- 1: Countdown
- 2: Nightaway
- 3: Good Morning
- 4: Soft
- 5: Orchids
- 6: Girls
- 7: Cut on Out [after Donovan]
- 8: Sad
- 9: Baby
- 10: Lap
- 11: Decide
- 12: Rose
- 13: Bell Bottom Blues
Way back in the days before digital tuners, when the Blackshadow was first learning how to strangle a melody out of a guitar, he borrowed the sheet music to Layla, and Other Love Songs by Derek and the Dominoes. Not because he thought Clapton was the almighty Fudd or any of that bollocks, and wanted to learn all the solos some schmuck in a parker had committed to sheet music. But because all the songs had nifty diagrams of chords he wanted to try out and use for his own ends.
One song - ‘Bell Bottom Blues’ - had a very tricky chord change, with which the Blackshadow couldn’t quite come to grips. In fact, it was so tricky his fingers went on the wrong strings on the right frets or the right strings on the wrong frets, sometimes the wrong strings on the wrong frets, but never the right strings on the right frets. It was enough to make a lamppost droop and squeal ‘Percy!’ But the Blackshadow persevered and before long he’d not only mastered the changes in this piece of Claptonamentation, but had also come up with a few chord changes of his own, some using chords he’d discovered by accident, chords which didn’t exist in any of the books he’d thumbed through during his apprenticeship. One of these changes the Blackshadow was quite taken with, and after a few more chords were added to give a progression not too far removed from the Clapton original, he had the basis of a song. Lyrics were added by Israel Hands, who cut up an article from The Sunday Times Magazine about the daughters of film stars, and arranged the words into verses and choruses, adding rhymes along the way. When finished, the song was called ‘Whose Little Girl Are You?’
Over the years, the song underwent many changes, with bridges being added and taken away, lyrics changed and then changed again, until the original had been transformed from a song about the innocence of daughters into one about innocence betrayed, and subsequent loneliness and alcoholism. Around about the time the Blackshadow and Hands joined The Compact Pussycats, the song, now called ‘Baby’, was put into a drawer and forgotten, never having been recorded and only performed in public a handful of times by Rex Bland and the Recessions.
The magical chord-change, on the other hand, gained a new lease of life when Hands conjured up another progression containing the beauty, and with Jonny Deadpan providing lyrics, produced ‘Countdown’, a celebration of sex and drugs and northern soul at the end of the world. Always a crowd-pleaser in the kitchen at parties, the song was used by The Compact Pussycats to close sets, more than once being met with such positive yodelling, the band would simply stay plugged in and play the set again - on one famous occasion, all night long.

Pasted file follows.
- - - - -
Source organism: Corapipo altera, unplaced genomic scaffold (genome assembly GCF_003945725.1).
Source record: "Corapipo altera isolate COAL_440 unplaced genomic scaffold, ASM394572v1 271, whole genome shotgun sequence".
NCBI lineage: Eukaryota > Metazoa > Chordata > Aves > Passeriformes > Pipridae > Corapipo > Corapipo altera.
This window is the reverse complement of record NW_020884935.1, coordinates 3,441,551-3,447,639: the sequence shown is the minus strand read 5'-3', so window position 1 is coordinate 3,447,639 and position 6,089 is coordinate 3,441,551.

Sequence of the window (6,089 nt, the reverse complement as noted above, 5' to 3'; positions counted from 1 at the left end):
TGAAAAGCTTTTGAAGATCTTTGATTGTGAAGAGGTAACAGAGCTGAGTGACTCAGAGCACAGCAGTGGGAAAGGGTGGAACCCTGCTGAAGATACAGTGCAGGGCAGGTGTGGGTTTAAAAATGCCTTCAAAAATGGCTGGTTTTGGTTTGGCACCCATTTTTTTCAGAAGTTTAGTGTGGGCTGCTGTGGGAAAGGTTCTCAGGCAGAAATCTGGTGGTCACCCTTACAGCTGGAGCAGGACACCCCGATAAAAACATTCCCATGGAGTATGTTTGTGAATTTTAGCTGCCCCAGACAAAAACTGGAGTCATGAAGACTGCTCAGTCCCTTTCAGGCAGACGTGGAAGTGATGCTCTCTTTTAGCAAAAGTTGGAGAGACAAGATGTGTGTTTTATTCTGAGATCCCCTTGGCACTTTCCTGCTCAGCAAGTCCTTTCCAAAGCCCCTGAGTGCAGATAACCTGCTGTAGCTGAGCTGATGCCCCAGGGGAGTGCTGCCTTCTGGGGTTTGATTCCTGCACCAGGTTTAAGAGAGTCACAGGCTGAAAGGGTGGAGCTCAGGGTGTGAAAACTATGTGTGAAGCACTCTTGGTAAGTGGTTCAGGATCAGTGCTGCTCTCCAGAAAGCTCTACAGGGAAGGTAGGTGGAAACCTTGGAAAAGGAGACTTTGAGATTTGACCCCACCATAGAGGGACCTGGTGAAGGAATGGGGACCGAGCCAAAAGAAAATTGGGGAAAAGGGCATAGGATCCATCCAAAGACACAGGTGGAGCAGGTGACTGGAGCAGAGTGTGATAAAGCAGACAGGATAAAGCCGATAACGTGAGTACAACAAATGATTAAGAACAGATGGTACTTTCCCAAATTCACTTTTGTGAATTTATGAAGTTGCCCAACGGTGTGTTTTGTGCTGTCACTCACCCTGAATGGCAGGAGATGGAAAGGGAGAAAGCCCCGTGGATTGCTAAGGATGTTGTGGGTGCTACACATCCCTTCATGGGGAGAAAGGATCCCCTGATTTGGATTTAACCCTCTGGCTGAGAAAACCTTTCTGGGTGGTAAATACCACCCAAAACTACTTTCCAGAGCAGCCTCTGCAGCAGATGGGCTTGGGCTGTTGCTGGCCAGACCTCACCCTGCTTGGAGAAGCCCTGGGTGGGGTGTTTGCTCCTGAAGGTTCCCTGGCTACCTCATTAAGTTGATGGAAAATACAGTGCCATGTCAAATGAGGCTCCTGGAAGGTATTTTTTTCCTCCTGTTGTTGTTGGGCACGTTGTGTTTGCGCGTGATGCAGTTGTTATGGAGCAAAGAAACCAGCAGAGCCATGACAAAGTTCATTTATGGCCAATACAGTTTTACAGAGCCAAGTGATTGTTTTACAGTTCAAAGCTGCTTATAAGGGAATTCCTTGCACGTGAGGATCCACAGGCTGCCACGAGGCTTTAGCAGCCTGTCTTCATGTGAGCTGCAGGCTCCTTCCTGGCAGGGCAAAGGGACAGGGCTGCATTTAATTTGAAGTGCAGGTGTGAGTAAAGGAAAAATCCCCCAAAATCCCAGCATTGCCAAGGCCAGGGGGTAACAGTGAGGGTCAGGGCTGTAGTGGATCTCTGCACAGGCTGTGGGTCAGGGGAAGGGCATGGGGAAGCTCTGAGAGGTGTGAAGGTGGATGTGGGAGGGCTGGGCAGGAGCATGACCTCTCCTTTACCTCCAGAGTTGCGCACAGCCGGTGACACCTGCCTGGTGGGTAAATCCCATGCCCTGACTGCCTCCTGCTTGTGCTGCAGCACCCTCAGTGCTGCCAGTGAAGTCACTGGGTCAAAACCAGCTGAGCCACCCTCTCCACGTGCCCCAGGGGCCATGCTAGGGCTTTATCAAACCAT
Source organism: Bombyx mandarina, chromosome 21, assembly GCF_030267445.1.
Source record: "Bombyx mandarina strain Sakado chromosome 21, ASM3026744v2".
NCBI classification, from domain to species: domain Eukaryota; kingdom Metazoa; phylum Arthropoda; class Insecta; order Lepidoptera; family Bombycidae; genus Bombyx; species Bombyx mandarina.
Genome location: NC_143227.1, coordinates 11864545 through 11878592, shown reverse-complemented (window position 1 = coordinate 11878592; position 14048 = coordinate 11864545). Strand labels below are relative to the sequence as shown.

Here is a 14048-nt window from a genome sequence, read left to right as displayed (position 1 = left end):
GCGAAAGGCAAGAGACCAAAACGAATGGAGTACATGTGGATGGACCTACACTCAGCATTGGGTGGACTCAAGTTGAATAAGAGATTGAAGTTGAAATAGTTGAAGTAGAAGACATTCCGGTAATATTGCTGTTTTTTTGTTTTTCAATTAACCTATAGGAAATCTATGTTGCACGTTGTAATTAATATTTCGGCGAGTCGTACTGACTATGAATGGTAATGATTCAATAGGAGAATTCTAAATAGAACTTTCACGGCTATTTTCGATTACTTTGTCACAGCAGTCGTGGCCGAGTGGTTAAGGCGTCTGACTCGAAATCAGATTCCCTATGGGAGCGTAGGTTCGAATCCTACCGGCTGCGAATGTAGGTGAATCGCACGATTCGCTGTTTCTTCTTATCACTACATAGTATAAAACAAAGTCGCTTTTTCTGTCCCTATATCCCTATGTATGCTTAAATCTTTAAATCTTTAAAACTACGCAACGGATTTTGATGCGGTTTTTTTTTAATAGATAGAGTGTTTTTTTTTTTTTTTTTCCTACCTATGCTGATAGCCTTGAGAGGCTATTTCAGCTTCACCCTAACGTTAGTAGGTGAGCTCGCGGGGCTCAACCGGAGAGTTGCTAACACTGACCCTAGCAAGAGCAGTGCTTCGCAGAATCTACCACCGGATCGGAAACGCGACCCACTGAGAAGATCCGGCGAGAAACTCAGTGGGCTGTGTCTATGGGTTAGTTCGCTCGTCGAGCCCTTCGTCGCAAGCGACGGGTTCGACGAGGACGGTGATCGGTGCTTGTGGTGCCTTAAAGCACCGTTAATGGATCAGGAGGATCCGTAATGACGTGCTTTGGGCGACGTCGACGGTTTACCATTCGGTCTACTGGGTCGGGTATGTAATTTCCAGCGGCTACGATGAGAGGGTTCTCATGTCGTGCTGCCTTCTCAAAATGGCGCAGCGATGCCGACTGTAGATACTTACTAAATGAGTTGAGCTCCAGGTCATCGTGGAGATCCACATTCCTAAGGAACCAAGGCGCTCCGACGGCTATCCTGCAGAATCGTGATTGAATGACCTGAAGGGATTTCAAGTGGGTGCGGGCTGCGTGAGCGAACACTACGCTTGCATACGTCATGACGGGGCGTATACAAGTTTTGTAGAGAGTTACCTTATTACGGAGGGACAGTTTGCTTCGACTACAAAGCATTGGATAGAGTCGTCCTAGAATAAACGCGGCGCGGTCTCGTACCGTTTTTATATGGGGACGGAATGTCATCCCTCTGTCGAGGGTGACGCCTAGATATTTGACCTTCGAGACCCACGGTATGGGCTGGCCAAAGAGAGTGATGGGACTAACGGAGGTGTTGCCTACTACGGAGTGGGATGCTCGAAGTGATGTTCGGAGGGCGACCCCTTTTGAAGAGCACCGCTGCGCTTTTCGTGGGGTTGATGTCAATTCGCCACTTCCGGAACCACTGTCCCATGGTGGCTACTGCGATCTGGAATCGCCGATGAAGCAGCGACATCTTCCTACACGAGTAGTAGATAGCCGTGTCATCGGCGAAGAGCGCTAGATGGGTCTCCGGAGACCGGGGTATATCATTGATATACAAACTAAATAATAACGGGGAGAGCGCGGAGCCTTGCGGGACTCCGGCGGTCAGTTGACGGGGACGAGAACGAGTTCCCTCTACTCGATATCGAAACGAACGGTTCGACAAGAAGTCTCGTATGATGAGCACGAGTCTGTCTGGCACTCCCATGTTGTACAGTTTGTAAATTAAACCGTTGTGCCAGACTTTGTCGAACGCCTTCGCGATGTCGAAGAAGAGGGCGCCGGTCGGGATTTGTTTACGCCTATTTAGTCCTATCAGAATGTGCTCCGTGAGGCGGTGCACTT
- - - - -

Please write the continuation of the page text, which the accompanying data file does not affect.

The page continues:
When THE SPECTRAL PRiDE were fishing for an idea for their second project for Bollockbrain Productions, Bland remembered ‘Baby’ and suggested something to do with the betrayal of innocence. At almost the same moment, Hands remembered ‘Countdown’ and suggested something to do with depravity at the end of the world. The Blackshadow looked at Bland, then Hands, then Bland, then Hands again, and said: ‘That’s it: a story of depravity, degradation and the betrayal of innocence at the end of time!’
And so the idea for the second project for Bollockbrain Productions was born: a cycle of songs which would tell an everyday story of romance, betrayal, sex, obsession, despair, resignation and death. An ordinary story made poignant by the end of the world being only a handful of haircuts away.
And once the idea had been born, THE SPECTRAL PRiDE threw themselves into the project with more energy than a pillowcase full of kittens: writing and rewriting lyrics, creating fresh chord sequences incorporating the magical chord-change, and bouncing arrangement after arrangement off one another’s heads like rocks, until they had 13 tracks in all. Influences, from Donovan to Iggy Pop, were worn quite openly on sleeves, so the referential jokes are there to be deconstructed.
Quite early on in the process, the subject of a title for the project came up, and Hands, recognising an outstanding debt when he saw one, came up with the answer: ‘What else? Bell Bottom Blues.’
1 written by Deadpan/Hands, ©2004 Deep Coma/Bollockbrain Productions. All other songs written by THE SPECTRAL PRiDE, ©2004 Bollockbrain Productions.
All tracks arranged and played by THE SPECTRAL PRiDE.
Recorded by Zblotnik at the Bollockbrain Bunker.
Engineered and mixed by The Knobster.
Produced by Mr Reindeer.
℗2004 Bollockbrain Productions. Some rights reserved.
Bell Bottom Blues is no longer available for downloading.